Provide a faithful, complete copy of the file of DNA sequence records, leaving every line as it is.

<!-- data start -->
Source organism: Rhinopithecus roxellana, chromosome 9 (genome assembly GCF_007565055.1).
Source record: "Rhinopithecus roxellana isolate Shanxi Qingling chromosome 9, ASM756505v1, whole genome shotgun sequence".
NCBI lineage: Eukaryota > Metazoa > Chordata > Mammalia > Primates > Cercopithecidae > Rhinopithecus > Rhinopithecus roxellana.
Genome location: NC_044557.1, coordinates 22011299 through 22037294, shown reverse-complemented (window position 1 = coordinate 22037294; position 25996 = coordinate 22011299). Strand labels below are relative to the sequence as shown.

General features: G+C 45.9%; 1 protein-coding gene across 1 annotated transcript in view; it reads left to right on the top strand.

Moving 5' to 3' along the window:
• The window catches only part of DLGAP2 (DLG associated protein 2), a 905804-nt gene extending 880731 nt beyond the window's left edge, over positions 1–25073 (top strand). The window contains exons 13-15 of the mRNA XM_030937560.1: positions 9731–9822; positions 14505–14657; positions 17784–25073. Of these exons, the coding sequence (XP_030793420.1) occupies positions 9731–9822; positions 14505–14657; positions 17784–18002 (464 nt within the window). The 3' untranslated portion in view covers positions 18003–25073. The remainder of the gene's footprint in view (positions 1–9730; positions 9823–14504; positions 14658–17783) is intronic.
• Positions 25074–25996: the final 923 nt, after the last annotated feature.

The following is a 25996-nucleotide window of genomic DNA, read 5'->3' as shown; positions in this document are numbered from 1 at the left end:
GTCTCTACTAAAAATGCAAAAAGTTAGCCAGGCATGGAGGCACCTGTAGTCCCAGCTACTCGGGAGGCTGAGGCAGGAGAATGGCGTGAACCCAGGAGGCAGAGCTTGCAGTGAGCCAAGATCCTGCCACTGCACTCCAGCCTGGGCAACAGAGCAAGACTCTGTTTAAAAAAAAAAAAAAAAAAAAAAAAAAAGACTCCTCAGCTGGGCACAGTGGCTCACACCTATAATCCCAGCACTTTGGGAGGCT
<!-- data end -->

Source organism: Rhinopithecus roxellana, chromosome 9 (genome assembly GCF_007565055.1).
Source record: "Rhinopithecus roxellana isolate Shanxi Qingling chromosome 9, ASM756505v1, whole genome shotgun sequence".
NCBI lineage: Eukaryota > Metazoa > Chordata > Mammalia > Primates > Cercopithecidae > Rhinopithecus > Rhinopithecus roxellana.
Genome location: NC_044557.1, coordinates 22011299 through 22037294, shown reverse-complemented (window position 1 = coordinate 22037294; position 25996 = coordinate 22011299). Strand labels below are relative to the sequence as shown.

General features: G+C 45.9%; 1 protein-coding gene across 1 annotated transcript in view; it reads left to right on the top strand.

Moving 5' to 3' along the window:
• The window catches only part of DLGAP2 (DLG associated protein 2), a 905804-nt gene extending 880731 nt beyond the window's left edge, over positions 1–25073 (top strand). The window contains exons 13-15 of the mRNA XM_030937560.1: positions 9731–9822; positions 14505–14657; positions 17784–25073. Of these exons, the coding sequence (XP_030793420.1) occupies positions 9731–9822; positions 14505–14657; positions 17784–18002 (464 nt within the window). The 3' untranslated portion in view covers positions 18003–25073. The remainder of the gene's footprint in view (positions 1–9730; positions 9823–14504; positions 14658–17783) is intronic.
• Positions 25074–25996: the final 923 nt, after the last annotated feature.

The following is a 25996-nucleotide window of genomic DNA, read 5'->3' as shown; positions in this document are numbered from 1 at the left end:
GTCTCTACTAAAAATGCAAAAAGTTAGCCAGGCATGGAGGCACCTGTAGTCCCAGCTACTCGGGAGGCTGAGGCAGGAGAATGGCGTGAACCCAGGAGGCAGAGCTTGCAGTGAGCCAAGATCCTGCCACTGCACTCCAGCCTGGGCAACAGAGCAAGACTCTGTTTAAAAAAAAAAAAAAAAAAAAAAAAAAAGACTCCTCAGCTGGGCACAGTGGCTCACACCTATAATCCCAGCACTTTGGGAGGCT